I tried to catch the attention of the unfriendly receptionist. She was busy giving out towels and a tiny amount of shampoo. She placed them on the desk for the beauty students to pick up.
“You filled out the slip?” she asked, and I realized I had been wasting time waiting for being prompted to do the obvious. There was a disclaimer to be signed. ‘In consideration of the fact, blah blah blah, I hereby release the Austin Beauty School blah blah blah, resulting from negligence, blah blah blah.’ I had to sign in pencil -- that was easy; there would be now a legal way out if someone poured boiling water on my head, or drop a mannequin on my foot, the two most egregious mishaps I could imagine.
Soon afterwards, after I had paid two dollars for the privilege of being relieved of my right to sue, and comfortably seated behind a 1973 issue of the Lady’s Home Journal, I heard a great commotion and a hissing noise. All eyes were directed at a place outside, at a spray bottle that someone had managed to rush outside. Someone screamed “It is still going.“ Others cried “Ozone layer!” and “Grenade!”
This taught me to add exploding spray cans to the list of harmful events, with the specter of shards of mirrors flying, and of having to dive with shrieking beauty students under dressers – only a minute later I would find out my preference for a student to seek shelter with.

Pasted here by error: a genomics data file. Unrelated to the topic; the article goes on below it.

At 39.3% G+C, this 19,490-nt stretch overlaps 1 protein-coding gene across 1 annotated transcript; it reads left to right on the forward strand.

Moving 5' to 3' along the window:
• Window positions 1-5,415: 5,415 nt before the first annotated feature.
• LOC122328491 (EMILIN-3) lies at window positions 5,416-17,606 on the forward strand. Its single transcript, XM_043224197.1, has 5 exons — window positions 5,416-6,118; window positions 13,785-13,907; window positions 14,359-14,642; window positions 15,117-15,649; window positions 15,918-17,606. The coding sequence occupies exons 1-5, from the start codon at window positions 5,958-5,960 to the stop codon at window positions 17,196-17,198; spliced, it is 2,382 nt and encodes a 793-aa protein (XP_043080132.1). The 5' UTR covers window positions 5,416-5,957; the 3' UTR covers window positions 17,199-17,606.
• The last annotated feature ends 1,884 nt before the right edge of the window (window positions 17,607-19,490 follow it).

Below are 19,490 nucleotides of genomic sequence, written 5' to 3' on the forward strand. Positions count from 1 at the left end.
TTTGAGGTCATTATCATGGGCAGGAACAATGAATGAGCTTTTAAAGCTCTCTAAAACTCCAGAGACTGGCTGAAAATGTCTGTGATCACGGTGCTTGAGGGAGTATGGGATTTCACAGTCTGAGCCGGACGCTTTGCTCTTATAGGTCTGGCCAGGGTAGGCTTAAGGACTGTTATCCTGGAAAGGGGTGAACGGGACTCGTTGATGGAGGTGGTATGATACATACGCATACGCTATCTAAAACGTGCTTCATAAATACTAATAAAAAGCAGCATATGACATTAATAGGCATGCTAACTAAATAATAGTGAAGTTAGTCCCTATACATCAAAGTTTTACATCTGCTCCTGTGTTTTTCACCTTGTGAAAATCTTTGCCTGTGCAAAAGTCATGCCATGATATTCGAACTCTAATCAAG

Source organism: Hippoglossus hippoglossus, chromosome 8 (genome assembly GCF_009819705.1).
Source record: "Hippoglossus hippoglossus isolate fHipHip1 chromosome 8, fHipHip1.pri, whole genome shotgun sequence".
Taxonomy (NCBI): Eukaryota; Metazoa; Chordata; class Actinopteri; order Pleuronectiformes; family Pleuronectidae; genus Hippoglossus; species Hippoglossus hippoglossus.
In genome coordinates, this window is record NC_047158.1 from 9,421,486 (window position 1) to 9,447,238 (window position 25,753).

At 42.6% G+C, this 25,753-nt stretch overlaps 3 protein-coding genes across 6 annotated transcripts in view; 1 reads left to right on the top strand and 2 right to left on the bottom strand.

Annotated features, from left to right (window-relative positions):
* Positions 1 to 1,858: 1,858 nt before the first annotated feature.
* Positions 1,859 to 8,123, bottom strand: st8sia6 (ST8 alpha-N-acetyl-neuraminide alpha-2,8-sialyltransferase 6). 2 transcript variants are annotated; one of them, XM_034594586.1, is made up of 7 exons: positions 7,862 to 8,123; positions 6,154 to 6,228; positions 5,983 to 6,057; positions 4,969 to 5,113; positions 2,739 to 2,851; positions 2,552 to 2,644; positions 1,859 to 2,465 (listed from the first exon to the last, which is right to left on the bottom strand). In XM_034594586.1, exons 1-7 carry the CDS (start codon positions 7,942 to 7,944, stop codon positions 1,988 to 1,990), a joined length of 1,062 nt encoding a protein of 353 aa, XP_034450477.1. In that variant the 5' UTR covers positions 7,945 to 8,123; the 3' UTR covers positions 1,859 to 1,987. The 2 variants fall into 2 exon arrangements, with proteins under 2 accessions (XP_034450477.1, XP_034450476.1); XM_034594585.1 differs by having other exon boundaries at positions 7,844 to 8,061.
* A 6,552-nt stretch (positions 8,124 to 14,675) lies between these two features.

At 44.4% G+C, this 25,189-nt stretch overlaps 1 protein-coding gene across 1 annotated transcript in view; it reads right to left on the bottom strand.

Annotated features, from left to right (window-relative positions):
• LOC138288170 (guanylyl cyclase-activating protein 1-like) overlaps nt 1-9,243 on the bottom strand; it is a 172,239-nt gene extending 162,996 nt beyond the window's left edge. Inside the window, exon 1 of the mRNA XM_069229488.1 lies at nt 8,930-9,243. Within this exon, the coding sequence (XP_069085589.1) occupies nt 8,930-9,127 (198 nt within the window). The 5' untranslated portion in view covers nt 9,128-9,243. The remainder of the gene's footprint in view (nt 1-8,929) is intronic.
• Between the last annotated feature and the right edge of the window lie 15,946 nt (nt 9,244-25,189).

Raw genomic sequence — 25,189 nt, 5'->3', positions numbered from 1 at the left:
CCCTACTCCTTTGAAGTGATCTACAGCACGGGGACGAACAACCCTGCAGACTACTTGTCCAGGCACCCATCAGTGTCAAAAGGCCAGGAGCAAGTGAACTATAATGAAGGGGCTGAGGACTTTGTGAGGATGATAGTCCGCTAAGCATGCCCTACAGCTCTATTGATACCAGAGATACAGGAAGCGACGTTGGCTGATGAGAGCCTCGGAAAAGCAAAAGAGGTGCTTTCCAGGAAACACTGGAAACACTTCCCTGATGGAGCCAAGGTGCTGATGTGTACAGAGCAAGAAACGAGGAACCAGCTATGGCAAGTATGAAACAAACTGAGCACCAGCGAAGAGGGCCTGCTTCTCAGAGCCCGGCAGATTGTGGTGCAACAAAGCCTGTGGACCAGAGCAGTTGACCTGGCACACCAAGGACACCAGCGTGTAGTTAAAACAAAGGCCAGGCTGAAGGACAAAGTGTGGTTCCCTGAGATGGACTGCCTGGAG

Because at this moment She stepped forth, making herself known, and called out “Peter.” She was a beauty, of Mediterranean breed, with dark brown hair and a serene faultless face.
“Peter,” I heard her voice through the fog. I’m no Peter and I’m no Wolf. But if she is alluding to Peter Fischbach, alias Boembes, who is 30 years and 2000 miles away, my playmate in Germany’s postwar rubble, then the joke goes too far – his right eye was lost by a grenade splinter when he was little.
“Are you Peter?” the girl asked me, and at once I become aware that I’m one of the only two men here; we are surrounded by women customers. The other man must be in his sixties, face and habits those of a farmer; he is the real Peter sitting with his wife in the corner. Real Peter’s hair was honest white and straight.
“I wish I were,” almost slipped from my lips, but out came a flat “no,” just as the True Peter stood up, following a gentle push by his wife.
So I had lost her just on account of that arbitrary decision of my parents, made forty-one years before, that had proved both unfortunate and exhilarating on many occasions: to call me Joachim and not Peter, a name everybody all over the world can pronounce, a name that would have been handy to have at this moment, and no gentle push would I need!
I saw her guide him to her work area, a chair and a tiny dressing table with a mirror and a little bag containing all the stainless steel hairstyling tools she was supposed to own. For a moment I thought she looked over to me with a twitch of resignation around her mouth. Yes, her face seemed to say, here I am in my blue nylon dress, trembling, ready for you, but it is always going to be the Old Peter, who is supposed to report back to his wife if he survives my treatment.
[from my notebook entry "Austin Beauty School, Albany", 1982]